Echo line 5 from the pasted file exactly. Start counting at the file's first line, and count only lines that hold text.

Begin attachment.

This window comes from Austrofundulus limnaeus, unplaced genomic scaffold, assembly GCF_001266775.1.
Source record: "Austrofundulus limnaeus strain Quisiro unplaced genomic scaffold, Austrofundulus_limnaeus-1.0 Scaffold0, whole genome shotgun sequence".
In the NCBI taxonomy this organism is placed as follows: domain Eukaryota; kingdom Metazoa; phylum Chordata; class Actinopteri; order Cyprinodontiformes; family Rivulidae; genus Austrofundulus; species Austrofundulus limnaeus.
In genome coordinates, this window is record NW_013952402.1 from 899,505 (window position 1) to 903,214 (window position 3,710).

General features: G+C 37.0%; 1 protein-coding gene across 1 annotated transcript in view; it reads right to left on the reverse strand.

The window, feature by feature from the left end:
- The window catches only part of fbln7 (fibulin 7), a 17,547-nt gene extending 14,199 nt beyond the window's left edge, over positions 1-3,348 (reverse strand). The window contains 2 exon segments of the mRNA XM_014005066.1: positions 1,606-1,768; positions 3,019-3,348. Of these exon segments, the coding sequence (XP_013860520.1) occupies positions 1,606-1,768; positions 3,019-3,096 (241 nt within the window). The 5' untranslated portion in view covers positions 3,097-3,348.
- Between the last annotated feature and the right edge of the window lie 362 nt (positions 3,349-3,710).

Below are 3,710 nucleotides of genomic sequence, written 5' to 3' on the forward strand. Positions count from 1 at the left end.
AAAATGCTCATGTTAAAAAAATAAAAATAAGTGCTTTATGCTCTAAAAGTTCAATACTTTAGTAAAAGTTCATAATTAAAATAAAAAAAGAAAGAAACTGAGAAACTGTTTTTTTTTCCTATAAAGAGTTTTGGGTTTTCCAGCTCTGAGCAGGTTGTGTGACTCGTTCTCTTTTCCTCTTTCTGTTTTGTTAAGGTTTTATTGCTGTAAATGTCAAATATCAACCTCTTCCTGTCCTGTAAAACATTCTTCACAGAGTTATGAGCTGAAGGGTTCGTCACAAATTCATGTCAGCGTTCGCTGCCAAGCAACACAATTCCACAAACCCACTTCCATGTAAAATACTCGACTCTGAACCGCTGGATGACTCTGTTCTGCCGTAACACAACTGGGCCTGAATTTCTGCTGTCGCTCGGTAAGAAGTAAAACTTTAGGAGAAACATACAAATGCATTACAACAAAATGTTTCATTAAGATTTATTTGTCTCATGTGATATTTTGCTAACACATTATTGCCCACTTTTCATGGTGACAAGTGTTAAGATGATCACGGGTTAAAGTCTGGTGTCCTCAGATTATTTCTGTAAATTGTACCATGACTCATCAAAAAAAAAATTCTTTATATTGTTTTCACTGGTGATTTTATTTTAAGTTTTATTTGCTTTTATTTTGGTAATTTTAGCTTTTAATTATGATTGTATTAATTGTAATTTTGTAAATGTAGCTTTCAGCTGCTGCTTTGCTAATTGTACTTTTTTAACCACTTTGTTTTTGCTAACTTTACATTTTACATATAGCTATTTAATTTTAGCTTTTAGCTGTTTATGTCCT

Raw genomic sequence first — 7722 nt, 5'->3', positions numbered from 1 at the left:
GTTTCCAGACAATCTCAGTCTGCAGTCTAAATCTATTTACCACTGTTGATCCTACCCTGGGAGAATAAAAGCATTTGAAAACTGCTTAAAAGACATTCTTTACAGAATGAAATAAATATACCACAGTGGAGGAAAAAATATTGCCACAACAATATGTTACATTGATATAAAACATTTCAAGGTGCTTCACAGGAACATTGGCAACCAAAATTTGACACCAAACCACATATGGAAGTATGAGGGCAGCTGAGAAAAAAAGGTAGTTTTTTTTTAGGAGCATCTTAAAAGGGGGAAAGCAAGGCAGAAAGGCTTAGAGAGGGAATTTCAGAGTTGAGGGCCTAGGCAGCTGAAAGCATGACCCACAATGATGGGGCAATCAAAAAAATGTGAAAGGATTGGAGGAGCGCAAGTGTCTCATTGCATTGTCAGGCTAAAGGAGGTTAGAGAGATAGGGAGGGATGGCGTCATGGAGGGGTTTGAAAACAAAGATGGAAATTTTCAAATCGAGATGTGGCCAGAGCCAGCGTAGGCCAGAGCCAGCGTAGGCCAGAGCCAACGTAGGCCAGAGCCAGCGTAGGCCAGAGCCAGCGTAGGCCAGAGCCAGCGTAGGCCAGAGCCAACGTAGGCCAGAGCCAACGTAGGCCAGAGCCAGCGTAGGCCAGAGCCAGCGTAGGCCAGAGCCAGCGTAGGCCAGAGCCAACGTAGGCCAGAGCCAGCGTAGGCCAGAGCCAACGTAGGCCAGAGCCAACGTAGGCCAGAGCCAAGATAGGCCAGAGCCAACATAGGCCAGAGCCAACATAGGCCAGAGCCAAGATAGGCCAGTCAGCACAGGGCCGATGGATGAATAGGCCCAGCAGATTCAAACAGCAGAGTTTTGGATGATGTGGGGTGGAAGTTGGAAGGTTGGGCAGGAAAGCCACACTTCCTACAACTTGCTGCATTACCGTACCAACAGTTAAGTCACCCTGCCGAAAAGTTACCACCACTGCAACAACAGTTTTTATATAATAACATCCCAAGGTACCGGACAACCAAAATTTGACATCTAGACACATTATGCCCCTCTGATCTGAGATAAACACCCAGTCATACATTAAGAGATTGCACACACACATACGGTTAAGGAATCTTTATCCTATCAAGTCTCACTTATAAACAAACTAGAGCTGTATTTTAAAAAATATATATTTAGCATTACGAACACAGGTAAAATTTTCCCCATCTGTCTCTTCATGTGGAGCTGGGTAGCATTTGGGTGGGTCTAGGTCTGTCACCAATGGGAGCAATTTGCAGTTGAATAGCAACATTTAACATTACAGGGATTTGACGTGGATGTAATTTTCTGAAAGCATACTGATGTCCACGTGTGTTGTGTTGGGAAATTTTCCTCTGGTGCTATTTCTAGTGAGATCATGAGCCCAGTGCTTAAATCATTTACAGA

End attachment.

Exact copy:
General features: G+C 37.0%; 1 protein-coding gene across 1 annotated transcript in view; it reads right to left on the reverse strand.